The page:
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 Performance Tuning

Performance tuning is a much-discussed topic. In many cases it is the first issue brought up by new customers. The question or complaint is usually about the speed of the database.

It would be a logical step to take action. In order to achieve visible improvement ad hoc and on a short-term basis, expanding resources is often seen as the solution. And, with databases in the cloud and auto-scale, or “fully managed”, these resources are scaled up for you entirely automatically. The only thing that is not managed are the costs.

Because that is, after all, the revenue model of today’s popular DBaaS solutions. All the more reason to take a pro-active look at database performance.

Edco Wallet

Co-Founder & eigenaar
Edco Wallet - Co-Founder & eigenaar

Short-term solution

A logical first step to realize quick improvements is to expand resources, CPU, RAM, etc. However, this can also be a cloud costspitfall because in your own environments (onpremise, hosted, data center, private cloud), hardware expansion can also have consequences for your software licenses.

So, apart from extra costs for resources, you also end up paying considerably more for your licenses, which are often based on x amount per core or per CPU. A greater “risk” with your database in the cloud and for example with auto-scale options is that the cloud provider has already scaled up resources for you.

That’s what they mean with “fully managed”. And the financial impact can be significant. One startup experienced that in March 2020 during an internal test with Google Cloud Run + firebase on GCP. See image.


What cloud providers mean by “fully managed” is often misunderstood. They don’t mean that there is a Data engineer on the other end who has an opinion about the data model, your application linkage and I/O usage, who does database maintenance and gives advice on indexing strategy.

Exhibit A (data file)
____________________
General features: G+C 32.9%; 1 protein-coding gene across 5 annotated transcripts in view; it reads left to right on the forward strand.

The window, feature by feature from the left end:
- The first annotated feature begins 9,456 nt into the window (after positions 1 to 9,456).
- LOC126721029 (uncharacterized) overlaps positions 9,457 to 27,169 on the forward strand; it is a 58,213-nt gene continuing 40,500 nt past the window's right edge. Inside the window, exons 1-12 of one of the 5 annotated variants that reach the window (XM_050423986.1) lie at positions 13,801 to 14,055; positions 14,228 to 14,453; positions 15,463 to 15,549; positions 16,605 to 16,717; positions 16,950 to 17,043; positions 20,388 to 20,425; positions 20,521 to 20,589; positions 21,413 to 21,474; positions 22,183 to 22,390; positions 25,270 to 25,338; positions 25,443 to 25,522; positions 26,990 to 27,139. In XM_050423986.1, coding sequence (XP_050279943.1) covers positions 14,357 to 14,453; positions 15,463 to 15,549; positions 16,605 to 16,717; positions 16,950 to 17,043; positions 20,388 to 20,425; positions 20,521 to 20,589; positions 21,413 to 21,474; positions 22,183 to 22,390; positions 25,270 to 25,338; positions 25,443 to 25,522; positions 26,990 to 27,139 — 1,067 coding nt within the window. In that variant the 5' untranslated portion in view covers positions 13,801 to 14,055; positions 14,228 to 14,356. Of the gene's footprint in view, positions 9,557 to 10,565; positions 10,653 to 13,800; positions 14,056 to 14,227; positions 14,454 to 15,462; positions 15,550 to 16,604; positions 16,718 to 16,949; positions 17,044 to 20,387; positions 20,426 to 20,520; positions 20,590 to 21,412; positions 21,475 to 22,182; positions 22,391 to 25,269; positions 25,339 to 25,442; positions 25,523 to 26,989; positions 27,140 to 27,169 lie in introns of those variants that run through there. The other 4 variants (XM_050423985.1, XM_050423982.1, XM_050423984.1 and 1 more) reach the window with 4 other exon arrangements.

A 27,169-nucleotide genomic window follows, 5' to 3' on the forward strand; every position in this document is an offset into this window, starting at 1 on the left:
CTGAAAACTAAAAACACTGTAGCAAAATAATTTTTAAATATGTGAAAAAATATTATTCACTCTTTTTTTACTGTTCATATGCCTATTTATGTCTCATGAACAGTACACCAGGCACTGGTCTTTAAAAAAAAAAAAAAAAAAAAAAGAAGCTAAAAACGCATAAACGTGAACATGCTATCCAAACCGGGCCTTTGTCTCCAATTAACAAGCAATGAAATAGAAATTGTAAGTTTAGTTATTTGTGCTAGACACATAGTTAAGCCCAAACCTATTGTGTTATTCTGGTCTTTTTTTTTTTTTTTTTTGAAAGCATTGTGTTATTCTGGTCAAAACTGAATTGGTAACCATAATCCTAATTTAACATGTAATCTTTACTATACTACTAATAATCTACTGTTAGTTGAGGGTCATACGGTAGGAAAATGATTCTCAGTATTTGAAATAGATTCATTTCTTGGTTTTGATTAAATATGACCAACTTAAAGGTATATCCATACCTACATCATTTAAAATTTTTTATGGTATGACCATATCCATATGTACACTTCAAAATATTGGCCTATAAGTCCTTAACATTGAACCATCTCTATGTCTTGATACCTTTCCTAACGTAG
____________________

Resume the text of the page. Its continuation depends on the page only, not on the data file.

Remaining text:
By “fully managed”, they mean that your database is always available and automatically scales with growth or usage. And they solve that by adding extra resources. That’s also the revenue model of mainstream DBaaS solutions.

The providers and DBaaS suppliers have no interest in an efficiently designed and actively managed database environment. Cloud databases also deserve the necessary attention. Especially to achieve and maintain the most desirable balance between high performance and cost.

Proactive tuning

If we know the five most important causes for poor performance, we can anticipate them and avoid any delay or unnecessary scaling of resources.

The most common causes are:

  • Growth of database and data traffic
  • Inefficient data model
  • Lack of (good) database maintenance
  • Ignoring updates and patches
  • Changing conditions in the environment
    • Moving the database to the cloud
    • Application update
    • Hardware
    • Etc

The last two causes are relatively logical and clearly identifiable when they occur. In this blog, we’ll take a closer look at the first three issues.

1. Growth of database and data traffic

Due to increasing usage, storage of data, growth of users and a more extensive range of applications, the database will carry more and more load . It is important to discover which part of the database carries the heaviest load.

2. Inefficient data model

We have written a blog before about how the influence of data modeling is often underestimated. Issues such as indexing strategy, data types and column order should be in line with the actual load of the database.

Many databases are still often delivered without a solid indexing strategy, or the indexing has become outdated. In those cases, it’s recommended to implement an indexing strategy or to reorganize the current indexing. The choice of data types should be made carefully. For example, when house numbers need to be stored, a smallint or int usually suffices and a bigint would be a waste of space.

The order of columns or fields can also have a substantial impact on the overall performance of the database. The fact that the specifics of columns (mandatory/non-mandatory) and data type (fixed/variable width) affect the actual storage on the data pages, is often overlooked.

Regular maintenance will also need to be done on the indexing. Refreshing statistics, reorganizing or even deleting the indexes and recreating them where necessary. Tables that are frequently mutated will benefit greatly from this.